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Retirement Boom

As baby boomers age, 76 million Americans will reach retirement in the next two decades. Many will move their money from institutional retirement investment tools into retail accounts, signaling a shift in the financial advice and asset management industry.

Why It's Important: The investment objectives of the mass affluent investor are undergoing a fundamental shift from growth and return, to risk management and distribution for income purposes. Baby boomers who have spent a lifetime accumulating wealth via retirement planning are now focused on the distribution and stability of their assets throughout the length of their retirement. Retiring investors will be removing assets from retirement planning investments and rededicating them to other objectives, including monthly income plans, philanthropic efforts, inheritances and estate planning. As they do, retirees will take their funds to whomever offers the management program most attuned to their needs.

Where the Industry Is Now: The baby boomer phenomenon is not new. However, for the financial advice and asset management industry, focus on product development for baby boomers' retirement recently has begun to gain steam. The major stumbling block in providing a complete service package for retirees is integration -- firms need to consolidate data and functionality across a multitude of business units. Also, institutions will need to shift their products' focuses from accumulation and growth to distribution.

Focus in 2006: Attracting the business of baby boomers is going to require a blend of services and technology. Financial advisers need access to all of a client's assets and must be able to communicate and connect with their needs and desires. Retirees will be looking for comprehensive financial advice across all types of investments in a single account, provided by unified managed accounts (UMA). Industry analyst TowerGroup estimates growth in the assets in managed accounts to exceed $1.1 trillion by 2007 from nearly $400 billion in 2003, and now is the time for firms to push for their piece of the pie. Being in position to capture rollover assets will secure many clients who have 20 years to 30 years of future investment objectives.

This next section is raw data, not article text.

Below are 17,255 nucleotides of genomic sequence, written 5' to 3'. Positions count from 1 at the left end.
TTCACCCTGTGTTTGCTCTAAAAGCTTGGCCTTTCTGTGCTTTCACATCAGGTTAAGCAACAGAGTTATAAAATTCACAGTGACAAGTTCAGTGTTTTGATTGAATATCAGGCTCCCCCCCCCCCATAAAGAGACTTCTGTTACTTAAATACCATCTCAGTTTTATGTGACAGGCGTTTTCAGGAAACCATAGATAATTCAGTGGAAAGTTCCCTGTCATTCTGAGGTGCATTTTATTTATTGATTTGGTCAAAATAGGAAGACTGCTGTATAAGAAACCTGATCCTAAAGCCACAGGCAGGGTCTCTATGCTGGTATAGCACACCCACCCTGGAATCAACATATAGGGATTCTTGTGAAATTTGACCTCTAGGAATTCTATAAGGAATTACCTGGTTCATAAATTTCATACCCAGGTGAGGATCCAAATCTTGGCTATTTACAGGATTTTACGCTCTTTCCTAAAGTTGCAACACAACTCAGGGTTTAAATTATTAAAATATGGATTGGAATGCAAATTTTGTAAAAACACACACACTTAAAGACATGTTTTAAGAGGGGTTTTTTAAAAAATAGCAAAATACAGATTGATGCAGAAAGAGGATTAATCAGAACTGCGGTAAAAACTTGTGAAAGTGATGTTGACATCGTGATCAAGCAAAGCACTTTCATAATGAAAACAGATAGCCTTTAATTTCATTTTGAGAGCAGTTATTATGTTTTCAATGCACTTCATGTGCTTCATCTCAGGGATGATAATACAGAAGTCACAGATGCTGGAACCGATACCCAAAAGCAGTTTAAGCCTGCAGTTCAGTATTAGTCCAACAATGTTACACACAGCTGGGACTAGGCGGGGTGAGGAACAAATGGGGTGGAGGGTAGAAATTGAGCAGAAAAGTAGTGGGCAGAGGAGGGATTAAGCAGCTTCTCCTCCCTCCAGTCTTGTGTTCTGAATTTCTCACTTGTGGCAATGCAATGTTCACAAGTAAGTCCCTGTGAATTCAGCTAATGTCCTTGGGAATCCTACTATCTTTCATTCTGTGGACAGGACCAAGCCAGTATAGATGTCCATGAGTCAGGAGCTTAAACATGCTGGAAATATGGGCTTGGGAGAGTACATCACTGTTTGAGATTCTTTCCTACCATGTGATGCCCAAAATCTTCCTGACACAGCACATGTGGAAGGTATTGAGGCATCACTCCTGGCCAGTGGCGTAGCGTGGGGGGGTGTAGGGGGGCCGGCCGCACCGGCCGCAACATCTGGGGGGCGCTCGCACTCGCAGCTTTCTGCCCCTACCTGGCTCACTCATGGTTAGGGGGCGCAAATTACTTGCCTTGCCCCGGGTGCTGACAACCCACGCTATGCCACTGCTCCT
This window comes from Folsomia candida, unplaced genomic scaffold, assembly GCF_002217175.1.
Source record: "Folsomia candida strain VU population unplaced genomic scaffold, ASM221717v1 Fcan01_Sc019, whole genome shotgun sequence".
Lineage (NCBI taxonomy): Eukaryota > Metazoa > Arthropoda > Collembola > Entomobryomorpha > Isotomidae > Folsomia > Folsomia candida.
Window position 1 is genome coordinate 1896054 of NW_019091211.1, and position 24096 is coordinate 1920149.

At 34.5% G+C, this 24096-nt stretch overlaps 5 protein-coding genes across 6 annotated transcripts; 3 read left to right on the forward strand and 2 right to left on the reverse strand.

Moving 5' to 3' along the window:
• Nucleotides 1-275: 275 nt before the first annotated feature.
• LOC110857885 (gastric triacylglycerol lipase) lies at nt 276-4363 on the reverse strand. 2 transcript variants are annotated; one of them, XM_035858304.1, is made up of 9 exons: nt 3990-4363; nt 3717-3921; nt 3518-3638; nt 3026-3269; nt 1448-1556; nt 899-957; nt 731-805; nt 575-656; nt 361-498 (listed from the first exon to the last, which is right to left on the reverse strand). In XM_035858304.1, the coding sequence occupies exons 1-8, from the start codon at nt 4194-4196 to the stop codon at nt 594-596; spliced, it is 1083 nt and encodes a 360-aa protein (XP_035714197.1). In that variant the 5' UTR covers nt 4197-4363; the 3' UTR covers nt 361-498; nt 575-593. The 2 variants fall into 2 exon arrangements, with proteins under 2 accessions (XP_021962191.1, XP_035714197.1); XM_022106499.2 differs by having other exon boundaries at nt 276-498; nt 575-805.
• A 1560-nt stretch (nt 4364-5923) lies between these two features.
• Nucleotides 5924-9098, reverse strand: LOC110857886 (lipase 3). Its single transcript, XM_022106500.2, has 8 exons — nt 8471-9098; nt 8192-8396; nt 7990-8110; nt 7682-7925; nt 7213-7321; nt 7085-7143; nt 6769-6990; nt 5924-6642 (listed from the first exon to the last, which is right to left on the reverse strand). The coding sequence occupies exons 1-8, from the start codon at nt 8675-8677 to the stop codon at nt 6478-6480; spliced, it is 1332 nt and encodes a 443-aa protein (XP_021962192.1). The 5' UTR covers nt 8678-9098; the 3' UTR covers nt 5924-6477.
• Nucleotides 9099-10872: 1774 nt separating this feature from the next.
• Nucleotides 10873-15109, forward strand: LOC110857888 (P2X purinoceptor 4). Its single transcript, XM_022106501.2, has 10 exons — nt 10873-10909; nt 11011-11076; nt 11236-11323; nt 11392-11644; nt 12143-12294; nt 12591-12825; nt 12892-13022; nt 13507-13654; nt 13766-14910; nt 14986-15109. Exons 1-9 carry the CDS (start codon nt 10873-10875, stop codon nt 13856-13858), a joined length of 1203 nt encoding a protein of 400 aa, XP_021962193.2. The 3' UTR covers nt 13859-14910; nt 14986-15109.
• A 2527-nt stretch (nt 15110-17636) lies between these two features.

Industry Leaders: Major retail firms will have the resources to develop their managed account efforts in-house. Fidelity Investments was perhaps the first to market, offering the Fidelity Retirement Income Advantage planning and investment service. The Vanguard Group also has made strides in strengthening its offering in financial planning and retirement counseling. It should come as no surprise that these major 401(k) plan administrators are focusing on retail retirement accounts as they attempt to retain those rollover assets.

Regional and boutique financial advisers will seek to outsource the administration of UMAs with overlay managers, which consolidate clients' assets into single, multidiscipline accounts. Overlay managers act as middlemen between the clients' financial advisers and the money managers of their various investments -- providing the client with single account management. Placemark Investments and SunGard are among the companies providing overlay management capabilities.

Technology Providers: There are numerous technology players catering to the needs of financial firms. One application suite geared specifically to the baby boomers is Impact Technologies Group's Retirement Roadmap sales system, which assists financial advisers in calculating retirement income and dispersal as well as supplemental investment strategy. National Life plans to deploy Retirement Roadmap to its sales force in 2006.

The Price Tag: TowerGroup estimates spending on overlay management services and technologies to grow at a compound annual growth rate of 49.8 percent. Industry spending in 2003 was $7 million, a number that by 2011 is expected to increase to a staggering $178 million.

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